Originally published March 24, 2012 at 07:49p.m., updated March 24, 2012 at 10:02p.m.
St. Louis Last Thursday, during the media session leading up to his team's Sweet 16 matchup with Ohio, North Carolina coach Roy Williams could not go 20 seconds without fielding a question about the status of injured UNC point guard Kendall Marshall.
Saturday, as Williams and the top-seeded Tar Heels (32-5) cranked up preparation for Sunday's Elite 8 showdown with second-seeded Kansas (30-6), Williams went nearly 20 minutes without talking about Marshall's fractured-but-healing right wrist.
Even on the biggest stage, where two members of college basketball royalty are scheduled to face off with a trip to the Final Four on the line, Williams' past ties to Kansas University stole the show. Although the former KU head coach obliged by answering any and all questions pertaining to the school where he won 418 games in 15 seasons from 1988-2003, he admitted that facing Kansas was something he would rather avoid.
"I don't think I will ever be comfortable," Williams said. "I really don't."
It's funny, but Williams' discomfort in facing his former school is merely the second most important storyline involving the comfort of someone wearing Carolina blue. The first centers around Marshall, whose status for Sunday's 4:05 p.m. tipoff remains uncertain.
"Kendall, today, went through the dummy stuff," Williams said Saturday. "Today's the first day he's bounced a ball, first day he's caught a ball, first day he's shot a ball. We kept him out of all the live stuff. Now we want to see if it bothers him or if it pains him or if it swells up or if his toes curl or whatever happens next. And then tomorrow at shoot-around, we'll try to do the same thing. Then there's two things that have to happen: one, he has to feel comfortable that he's not hurting. And then two, I have to decide, can he be effective in the game with his situation."
Marshall certainly appears to be closer to a return. After not doing anything basketball-related since breaking the wrist a week ago, the 6-foot-4, 195-pound sophomore talked about testing the injury for the first time in the UNC locker room.
"Obviously, there's gonna be pain," he said. "There's gonna be pain for the next month and a half. It's just a matter of if I'm able to contribute to my team, if I can withstand the pain. Those are key things."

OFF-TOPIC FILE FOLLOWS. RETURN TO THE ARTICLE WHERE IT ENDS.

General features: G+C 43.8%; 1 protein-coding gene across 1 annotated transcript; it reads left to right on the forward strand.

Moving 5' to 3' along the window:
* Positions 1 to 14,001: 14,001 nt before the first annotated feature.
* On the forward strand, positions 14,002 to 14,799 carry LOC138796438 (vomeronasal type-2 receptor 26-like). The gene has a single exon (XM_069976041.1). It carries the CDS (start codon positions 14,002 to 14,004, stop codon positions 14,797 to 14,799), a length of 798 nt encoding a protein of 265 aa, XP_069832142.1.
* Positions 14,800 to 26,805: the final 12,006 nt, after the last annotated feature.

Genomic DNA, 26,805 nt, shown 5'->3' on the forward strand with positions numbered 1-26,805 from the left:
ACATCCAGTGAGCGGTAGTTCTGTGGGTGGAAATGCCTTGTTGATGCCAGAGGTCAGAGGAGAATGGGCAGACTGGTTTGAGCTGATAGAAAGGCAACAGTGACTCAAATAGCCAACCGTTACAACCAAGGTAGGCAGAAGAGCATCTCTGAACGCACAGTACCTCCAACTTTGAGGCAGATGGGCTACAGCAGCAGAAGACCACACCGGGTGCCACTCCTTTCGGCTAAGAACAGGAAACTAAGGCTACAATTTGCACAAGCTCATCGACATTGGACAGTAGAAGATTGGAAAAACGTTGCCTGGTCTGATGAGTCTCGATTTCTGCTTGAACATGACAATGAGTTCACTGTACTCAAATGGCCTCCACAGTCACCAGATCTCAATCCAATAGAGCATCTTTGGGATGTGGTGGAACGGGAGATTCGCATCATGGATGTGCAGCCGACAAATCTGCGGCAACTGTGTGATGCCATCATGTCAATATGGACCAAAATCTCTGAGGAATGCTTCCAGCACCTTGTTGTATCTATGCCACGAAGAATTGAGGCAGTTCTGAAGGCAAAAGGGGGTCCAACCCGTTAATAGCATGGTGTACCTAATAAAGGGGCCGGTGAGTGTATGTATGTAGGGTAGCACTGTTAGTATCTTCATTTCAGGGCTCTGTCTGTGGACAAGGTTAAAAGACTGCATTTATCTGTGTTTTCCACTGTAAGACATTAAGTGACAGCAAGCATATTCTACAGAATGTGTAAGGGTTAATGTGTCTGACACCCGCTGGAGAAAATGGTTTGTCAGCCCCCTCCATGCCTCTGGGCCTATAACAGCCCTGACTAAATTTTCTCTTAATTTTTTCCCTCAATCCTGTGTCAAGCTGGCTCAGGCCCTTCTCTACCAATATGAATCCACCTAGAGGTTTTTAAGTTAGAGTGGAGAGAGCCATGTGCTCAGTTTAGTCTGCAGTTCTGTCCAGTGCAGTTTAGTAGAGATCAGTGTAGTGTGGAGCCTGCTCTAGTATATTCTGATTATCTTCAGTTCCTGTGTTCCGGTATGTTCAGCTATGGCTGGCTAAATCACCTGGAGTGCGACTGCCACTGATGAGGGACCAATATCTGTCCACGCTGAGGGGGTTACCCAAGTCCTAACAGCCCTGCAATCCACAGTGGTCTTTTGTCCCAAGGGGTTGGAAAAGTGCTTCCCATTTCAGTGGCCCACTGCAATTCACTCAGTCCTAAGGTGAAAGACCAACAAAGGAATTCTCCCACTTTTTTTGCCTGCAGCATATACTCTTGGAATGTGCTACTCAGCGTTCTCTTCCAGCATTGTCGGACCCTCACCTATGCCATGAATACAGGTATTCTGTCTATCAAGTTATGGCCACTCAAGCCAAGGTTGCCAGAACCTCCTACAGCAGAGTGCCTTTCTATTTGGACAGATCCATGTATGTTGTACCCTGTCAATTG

Stilman White, a true freshman who started in Marshall's place against Ohio, said going through Friday's game made him more comfortable in his new and wildly unexpected role. He also said he had not been told who would start Sunday.
"To be honest, I have no clue," White said. "Kendall looked good in practice, and it looks like he's healing really fast. But I'm gonna come with the mindset that I'm gonna start just in case he Kendall can't go. I gotta be ready for that."
Although Williams said Marshall was in better shape Saturday than he had been two days earlier, the general feeling inside the Carolina locker room was that the Tar Heels are not expecting the point guard to play.
"We're not planning on him coming back," UNC forward Tyler Zeller said.
If that's the case, a lot of the focus in this one will shift to White, who finished with two points, six assists and no turnovers in the victory against Ohio.
"It's definitely different now," White said. "I definitely got my feet wet the last game."
When asked about the advice Williams gave him prior to the Ohio game, the 6-foot, 160-pound guard from Wilmington, N.C., said the veteran coach's words had a calming influence.
"He just said play my game," White remembered. "'If Kendall's not out there, don't try to be Kendall.' It's been hectic, something I haven't expected. But crazy things happen in sports. People go down, other people have to step up."
As for KU's take on the will-he-or-won't-he-play status of Marshall, the Jayhawks are preparing for — and hoping for — UNC to put its best team on the floor.
"I gotta put pressure on their point guard and make it tough for them either way, whether it's Kendall or Stilman," KU senior Tyshawn Taylor said. "I think it helps us if he doesn't play because he's so good. He's so good, and he could create havoc for us. But I hope he does play."
• A previous version of this story has been updated.